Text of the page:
Did you know that English nurse Florence Nightingale (1820-1910) sailed up the Nile and saw the sites of ancient Egypt? It was after her return that she famously treated the wounded soldiers from the Crimean War. Florence (2nd and 3rd images) was one of the earliest women to make such a journey when she accompanied friends Charles and Selina Bracebridge in the winter of 1849/1850. She described the sights revealed to her gaze, "And how she opened before us! The wind deadened to a perfect calm, the river spread out to a perfect lake; not, as before, with a current, but a glassy breathless lake; the Arabian hills retreated and hid themselves, as if in terror to approach the bed of death. Karnak and Luxor came in sight on the eastern bank; the head of the Colossi and the Ramesseum appeared out of the Libyan suburbs; there lay the imperial corpse of the spirit, which had gone out and animated the world. Hail to thee, poor glorious Egypt! Let our tears and our silence, and our reverence, be thine: for are no words to celebrate such a death as this. There she lay, in the stillness of death....Nothing can equal the first impression of seeing Thebes."
"I don't think I ever saw anything which affected me much more than this," is how she characterized the country in the letters she wrote and diary she kept. Like other visitors (1st image, Americans in 1913), she saw Sakkara, Karnak, Luxor, the Gizeh plateau, and Abu Simbel, about which she wrote, "Sublime in the highest style of intellectual beauty....the whole effect is more expressive of spiritual grandeur than anything I could have imagined."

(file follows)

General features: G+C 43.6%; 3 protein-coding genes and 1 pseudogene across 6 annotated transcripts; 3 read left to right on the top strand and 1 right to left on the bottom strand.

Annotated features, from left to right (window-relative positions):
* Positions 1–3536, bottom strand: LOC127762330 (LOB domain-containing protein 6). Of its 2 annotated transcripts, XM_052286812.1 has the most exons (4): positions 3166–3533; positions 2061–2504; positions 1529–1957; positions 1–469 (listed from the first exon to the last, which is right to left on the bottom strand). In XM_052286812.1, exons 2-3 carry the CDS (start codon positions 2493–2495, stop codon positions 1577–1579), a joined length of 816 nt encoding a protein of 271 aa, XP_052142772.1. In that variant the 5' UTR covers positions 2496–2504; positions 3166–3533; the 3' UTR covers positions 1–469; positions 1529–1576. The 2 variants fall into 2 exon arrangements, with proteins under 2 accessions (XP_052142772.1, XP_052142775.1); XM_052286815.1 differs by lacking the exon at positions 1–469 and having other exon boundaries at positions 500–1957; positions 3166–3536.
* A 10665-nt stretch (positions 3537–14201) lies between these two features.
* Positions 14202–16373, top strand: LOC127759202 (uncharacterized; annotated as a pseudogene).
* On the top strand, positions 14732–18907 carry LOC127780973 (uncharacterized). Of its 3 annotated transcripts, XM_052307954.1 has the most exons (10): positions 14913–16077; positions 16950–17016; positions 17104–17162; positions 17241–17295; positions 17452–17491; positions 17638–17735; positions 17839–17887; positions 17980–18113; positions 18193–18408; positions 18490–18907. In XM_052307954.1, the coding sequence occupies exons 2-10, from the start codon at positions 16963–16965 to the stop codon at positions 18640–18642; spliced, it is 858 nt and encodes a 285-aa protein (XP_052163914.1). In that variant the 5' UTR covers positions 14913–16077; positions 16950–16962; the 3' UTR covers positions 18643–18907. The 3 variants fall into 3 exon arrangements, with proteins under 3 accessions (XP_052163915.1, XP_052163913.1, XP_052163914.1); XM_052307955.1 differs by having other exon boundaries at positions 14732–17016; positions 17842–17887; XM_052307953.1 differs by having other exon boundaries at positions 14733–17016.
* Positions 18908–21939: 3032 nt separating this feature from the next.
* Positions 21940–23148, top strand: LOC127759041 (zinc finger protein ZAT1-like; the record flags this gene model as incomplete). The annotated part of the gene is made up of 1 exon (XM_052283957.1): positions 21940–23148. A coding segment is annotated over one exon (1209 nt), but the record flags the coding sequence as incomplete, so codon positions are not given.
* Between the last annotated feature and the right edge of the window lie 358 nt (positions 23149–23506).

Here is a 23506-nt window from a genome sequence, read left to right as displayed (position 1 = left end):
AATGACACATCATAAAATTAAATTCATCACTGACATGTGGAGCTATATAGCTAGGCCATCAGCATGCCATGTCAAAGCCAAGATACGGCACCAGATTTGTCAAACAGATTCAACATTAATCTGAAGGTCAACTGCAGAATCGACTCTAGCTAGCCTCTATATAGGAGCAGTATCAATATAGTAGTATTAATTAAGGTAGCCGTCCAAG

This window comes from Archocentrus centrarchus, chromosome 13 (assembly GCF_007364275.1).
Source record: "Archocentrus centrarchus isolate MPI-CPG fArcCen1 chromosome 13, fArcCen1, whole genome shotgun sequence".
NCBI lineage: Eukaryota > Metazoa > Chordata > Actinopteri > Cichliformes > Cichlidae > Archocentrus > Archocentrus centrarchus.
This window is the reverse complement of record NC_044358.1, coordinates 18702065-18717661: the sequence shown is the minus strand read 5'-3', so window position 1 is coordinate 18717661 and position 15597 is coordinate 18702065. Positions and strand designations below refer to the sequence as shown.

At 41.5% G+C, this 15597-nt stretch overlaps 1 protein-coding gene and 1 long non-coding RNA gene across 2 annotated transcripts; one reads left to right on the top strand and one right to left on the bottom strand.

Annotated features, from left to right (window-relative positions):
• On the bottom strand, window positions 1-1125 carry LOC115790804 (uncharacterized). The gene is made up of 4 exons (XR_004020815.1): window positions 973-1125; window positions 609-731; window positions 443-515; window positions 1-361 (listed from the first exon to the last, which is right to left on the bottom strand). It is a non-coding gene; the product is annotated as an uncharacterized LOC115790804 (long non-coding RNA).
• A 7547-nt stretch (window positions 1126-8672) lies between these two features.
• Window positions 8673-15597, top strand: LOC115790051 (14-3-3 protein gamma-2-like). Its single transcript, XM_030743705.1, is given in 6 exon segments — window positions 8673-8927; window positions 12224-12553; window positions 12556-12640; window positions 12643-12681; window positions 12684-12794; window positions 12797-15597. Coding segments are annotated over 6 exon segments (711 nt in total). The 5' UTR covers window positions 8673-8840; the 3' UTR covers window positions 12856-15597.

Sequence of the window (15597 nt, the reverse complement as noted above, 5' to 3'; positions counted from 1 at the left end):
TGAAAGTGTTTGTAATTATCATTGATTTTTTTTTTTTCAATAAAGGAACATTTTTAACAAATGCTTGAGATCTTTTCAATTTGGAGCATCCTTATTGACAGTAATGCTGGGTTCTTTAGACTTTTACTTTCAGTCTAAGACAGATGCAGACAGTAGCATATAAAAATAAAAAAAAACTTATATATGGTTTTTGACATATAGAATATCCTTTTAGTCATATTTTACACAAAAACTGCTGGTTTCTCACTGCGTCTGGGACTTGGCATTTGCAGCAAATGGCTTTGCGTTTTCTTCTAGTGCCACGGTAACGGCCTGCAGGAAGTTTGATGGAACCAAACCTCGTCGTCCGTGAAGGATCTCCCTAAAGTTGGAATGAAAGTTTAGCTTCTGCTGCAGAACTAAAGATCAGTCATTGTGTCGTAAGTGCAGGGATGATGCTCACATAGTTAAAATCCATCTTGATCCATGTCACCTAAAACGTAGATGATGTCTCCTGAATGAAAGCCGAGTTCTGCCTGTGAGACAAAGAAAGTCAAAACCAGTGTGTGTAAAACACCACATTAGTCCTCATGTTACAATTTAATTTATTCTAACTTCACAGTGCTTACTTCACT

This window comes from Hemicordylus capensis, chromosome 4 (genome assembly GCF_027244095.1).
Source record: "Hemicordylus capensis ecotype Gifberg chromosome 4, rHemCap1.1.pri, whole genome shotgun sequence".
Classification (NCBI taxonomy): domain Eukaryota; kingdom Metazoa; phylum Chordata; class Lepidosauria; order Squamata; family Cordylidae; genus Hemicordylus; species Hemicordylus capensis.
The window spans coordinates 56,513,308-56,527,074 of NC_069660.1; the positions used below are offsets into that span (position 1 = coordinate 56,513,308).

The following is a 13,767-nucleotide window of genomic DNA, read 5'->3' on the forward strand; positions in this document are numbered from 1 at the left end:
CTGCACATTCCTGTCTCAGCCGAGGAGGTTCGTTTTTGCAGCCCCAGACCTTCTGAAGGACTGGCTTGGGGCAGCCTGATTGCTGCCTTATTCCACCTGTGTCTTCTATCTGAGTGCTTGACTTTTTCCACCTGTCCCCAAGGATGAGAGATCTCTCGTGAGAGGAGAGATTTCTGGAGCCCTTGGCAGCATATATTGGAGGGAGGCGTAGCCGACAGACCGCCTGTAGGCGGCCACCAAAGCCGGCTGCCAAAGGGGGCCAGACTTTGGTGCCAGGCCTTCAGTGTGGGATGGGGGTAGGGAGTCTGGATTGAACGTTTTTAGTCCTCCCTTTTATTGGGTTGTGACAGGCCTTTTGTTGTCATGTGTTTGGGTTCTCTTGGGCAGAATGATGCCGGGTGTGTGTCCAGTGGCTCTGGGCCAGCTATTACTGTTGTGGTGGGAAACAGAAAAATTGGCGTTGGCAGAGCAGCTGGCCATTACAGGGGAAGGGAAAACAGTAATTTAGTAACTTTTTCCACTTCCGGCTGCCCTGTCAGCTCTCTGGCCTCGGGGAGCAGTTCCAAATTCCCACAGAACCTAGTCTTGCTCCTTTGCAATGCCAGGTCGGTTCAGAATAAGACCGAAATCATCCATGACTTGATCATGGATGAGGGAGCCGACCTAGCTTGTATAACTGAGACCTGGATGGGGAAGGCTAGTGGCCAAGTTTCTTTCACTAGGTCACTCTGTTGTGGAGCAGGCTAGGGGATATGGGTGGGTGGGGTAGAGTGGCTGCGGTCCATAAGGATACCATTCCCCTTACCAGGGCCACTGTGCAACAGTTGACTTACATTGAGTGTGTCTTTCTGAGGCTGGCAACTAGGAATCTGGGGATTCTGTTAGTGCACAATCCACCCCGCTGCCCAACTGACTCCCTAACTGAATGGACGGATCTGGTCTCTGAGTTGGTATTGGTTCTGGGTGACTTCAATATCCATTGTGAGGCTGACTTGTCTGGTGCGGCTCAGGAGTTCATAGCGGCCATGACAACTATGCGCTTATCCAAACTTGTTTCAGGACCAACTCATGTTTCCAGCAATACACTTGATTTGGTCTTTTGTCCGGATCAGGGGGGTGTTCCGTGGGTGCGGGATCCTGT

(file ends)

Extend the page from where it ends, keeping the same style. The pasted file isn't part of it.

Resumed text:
She contrasts the landscapes of Egypt with those of her home country: "While the earth in our country is rich and variegated with light, and crowded with animation, the sky above contrasts with its deadness. Here, on the other hand, the sky is radiant, the light is living, the golden light which seems to pour not only from the sun, but from all the points of the transparent blue heavens. One looks down, and the ungrateful earth lies there, hopeless and helpless, a dying, withered desert. This is what gives one a supernatural, mysterious feeling in Egypt....the heavens have all beauty."
Remarkably, not only are Florence Nightingale's impressions of Egypt recorded, so is her voice.